She adds that the company has found that it is always a learning experience and an experiment with social media, as these platforms and audiences have grown and evolved over the years, which is why Mediacorp’s radio strategy also needs to evolve.

“We leverage Toggle, but also YouTube, Facebook, Instagram, and also our free-to-air TV reach to put our videos on. There are teams dedicated to creating videos, some examples from radio include Gold 905’s Make Someone’s Day, 987’s Surprise Squad, 938NOW’s Driven, Love 972’s online drama and Yes 933’s Dear DJ,” she says. “We are a multimedia company which aims to grow overall audiences and getting out of the ‘platform’ discussion of TV, Radio, social media and web solutions. We don’t create content for platforms, we create them for audiences.”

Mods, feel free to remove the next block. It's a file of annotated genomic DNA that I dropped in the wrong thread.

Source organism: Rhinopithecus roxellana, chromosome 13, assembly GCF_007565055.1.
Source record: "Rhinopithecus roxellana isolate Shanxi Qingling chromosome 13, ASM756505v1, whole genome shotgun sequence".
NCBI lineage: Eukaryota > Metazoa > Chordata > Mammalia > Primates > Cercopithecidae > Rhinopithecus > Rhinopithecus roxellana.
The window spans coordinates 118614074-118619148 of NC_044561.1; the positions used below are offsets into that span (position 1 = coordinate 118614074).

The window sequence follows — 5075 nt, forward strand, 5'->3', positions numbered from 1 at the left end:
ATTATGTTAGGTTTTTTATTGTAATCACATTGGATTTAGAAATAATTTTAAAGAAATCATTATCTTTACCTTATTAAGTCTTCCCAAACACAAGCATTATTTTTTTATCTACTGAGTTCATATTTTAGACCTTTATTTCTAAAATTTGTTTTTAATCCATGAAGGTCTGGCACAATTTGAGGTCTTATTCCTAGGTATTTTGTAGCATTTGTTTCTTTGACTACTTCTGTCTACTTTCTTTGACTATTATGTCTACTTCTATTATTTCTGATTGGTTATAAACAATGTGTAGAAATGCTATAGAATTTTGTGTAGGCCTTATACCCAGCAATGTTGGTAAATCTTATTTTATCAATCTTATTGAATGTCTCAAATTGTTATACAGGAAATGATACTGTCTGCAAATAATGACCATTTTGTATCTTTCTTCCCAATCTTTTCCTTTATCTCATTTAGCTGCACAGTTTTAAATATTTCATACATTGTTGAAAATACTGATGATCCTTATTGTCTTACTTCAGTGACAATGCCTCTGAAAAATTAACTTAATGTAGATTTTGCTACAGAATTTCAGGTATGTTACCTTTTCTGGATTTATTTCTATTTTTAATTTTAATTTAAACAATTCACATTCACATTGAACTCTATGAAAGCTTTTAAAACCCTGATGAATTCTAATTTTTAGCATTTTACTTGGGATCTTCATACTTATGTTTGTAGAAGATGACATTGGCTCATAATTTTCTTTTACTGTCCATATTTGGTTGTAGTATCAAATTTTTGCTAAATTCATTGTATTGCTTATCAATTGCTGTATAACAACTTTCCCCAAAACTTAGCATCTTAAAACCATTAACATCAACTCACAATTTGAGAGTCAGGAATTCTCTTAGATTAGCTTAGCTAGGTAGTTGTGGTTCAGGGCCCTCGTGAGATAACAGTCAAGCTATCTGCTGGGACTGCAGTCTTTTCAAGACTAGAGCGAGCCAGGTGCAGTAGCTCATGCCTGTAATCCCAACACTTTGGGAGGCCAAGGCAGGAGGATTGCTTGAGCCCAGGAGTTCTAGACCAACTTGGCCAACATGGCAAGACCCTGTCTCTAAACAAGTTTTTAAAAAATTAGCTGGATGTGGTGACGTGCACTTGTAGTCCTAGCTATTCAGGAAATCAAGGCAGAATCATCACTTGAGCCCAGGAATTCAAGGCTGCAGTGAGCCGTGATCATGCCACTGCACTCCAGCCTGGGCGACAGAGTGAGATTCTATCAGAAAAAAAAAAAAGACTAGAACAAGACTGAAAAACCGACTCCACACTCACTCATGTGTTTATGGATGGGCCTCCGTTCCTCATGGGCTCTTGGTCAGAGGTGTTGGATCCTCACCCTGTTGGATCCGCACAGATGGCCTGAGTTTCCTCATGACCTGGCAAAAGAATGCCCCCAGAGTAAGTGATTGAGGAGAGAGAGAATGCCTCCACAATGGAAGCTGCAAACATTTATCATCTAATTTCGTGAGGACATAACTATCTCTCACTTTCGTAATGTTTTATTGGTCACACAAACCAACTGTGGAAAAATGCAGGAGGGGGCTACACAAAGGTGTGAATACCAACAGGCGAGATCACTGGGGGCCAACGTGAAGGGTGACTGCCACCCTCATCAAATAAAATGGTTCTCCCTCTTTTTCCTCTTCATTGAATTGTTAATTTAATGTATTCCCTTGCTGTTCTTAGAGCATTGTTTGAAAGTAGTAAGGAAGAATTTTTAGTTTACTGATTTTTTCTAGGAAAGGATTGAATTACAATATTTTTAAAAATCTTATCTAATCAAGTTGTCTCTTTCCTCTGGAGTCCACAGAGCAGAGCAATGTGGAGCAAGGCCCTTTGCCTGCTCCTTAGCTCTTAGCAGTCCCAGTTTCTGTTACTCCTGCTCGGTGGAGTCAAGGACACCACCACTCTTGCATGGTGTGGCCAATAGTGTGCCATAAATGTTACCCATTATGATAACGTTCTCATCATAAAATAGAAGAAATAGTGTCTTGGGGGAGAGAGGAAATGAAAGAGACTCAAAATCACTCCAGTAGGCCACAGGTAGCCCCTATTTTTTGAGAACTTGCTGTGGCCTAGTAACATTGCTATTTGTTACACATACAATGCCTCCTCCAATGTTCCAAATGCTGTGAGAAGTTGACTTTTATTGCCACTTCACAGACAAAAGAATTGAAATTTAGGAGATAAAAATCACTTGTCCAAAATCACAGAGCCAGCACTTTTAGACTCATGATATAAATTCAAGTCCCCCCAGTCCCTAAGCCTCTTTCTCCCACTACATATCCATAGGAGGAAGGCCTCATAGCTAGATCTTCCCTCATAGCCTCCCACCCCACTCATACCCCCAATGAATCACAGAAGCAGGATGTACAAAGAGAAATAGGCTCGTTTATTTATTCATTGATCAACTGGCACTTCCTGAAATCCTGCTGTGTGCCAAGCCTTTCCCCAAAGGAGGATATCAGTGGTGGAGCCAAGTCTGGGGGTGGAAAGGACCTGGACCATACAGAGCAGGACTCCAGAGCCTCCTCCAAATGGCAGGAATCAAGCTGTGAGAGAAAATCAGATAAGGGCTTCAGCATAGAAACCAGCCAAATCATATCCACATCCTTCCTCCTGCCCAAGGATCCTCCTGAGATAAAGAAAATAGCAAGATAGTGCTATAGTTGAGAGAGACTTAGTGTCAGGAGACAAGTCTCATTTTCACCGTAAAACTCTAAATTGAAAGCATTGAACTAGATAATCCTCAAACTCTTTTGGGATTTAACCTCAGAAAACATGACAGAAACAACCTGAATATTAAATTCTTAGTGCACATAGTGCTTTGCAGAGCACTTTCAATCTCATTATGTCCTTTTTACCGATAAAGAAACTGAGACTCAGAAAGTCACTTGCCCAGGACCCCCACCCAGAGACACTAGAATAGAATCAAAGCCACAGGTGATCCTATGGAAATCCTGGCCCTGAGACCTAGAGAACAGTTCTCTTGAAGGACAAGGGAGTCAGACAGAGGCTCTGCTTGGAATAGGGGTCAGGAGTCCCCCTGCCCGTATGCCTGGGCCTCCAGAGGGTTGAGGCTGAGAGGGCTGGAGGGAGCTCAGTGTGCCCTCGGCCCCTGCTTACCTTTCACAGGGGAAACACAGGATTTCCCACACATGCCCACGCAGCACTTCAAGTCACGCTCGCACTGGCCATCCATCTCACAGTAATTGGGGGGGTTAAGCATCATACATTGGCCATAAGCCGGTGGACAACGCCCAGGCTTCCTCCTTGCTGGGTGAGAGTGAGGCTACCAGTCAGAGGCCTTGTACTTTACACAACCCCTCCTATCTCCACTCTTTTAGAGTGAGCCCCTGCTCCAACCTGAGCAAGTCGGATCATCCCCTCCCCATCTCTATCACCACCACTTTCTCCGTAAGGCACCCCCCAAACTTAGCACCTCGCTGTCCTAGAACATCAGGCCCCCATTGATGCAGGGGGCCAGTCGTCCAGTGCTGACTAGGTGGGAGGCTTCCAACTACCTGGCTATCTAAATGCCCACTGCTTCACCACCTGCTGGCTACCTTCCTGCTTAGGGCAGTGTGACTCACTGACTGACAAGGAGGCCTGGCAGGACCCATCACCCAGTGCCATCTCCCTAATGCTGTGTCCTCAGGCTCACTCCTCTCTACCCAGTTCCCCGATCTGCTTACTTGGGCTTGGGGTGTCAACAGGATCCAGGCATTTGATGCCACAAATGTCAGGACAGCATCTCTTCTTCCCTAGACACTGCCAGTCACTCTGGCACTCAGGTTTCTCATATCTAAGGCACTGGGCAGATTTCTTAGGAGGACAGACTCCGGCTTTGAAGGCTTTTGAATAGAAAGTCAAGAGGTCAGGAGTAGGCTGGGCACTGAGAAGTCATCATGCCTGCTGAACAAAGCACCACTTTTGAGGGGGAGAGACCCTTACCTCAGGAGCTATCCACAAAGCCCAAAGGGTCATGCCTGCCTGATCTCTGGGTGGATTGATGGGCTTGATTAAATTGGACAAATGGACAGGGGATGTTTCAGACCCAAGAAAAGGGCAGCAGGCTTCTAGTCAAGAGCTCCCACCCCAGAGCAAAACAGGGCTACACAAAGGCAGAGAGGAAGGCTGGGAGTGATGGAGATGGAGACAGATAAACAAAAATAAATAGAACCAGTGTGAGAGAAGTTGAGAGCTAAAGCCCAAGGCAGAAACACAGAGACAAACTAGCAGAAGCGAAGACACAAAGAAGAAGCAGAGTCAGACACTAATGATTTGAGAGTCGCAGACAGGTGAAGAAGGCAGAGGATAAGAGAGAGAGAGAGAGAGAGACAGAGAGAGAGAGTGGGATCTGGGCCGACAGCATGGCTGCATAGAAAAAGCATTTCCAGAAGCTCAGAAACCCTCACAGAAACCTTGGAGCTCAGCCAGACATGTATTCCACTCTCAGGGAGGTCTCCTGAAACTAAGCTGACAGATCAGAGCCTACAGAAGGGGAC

Mediacorp is also ‘quite excited’ about on-demand radio content and are working on a few initiatives, reveals Soon. “On our MeRadio app today, you can listen to radio on-demand, download your favourite radio shows that you may have missed or access bite sized podcasts from your favorite DJ’s at your own convenience. We are working on a few other features to make radio listening a more interactive experience, so stay tuned for updates,” she says.

Embracing digital innovation for its radio stations means that Mediacorp see streaming services like Spotify as complementary to radio and feel both can co-exist, as well as provide listeners with different experiences, says Soon.

Soon then underlines the fact that music streaming apps create a highly curated, functional and sometimes niche listening experience for consumers, while radio delivers a more active, human-led social experience.

“What distinguishes radio from on demand streaming services is the relatability of the personalities, the opportunity to participate live and interact with the hosts, share concerns and topics of interest, and what we feel, radio personalities have to be. A friend by your side whenever you need," she says.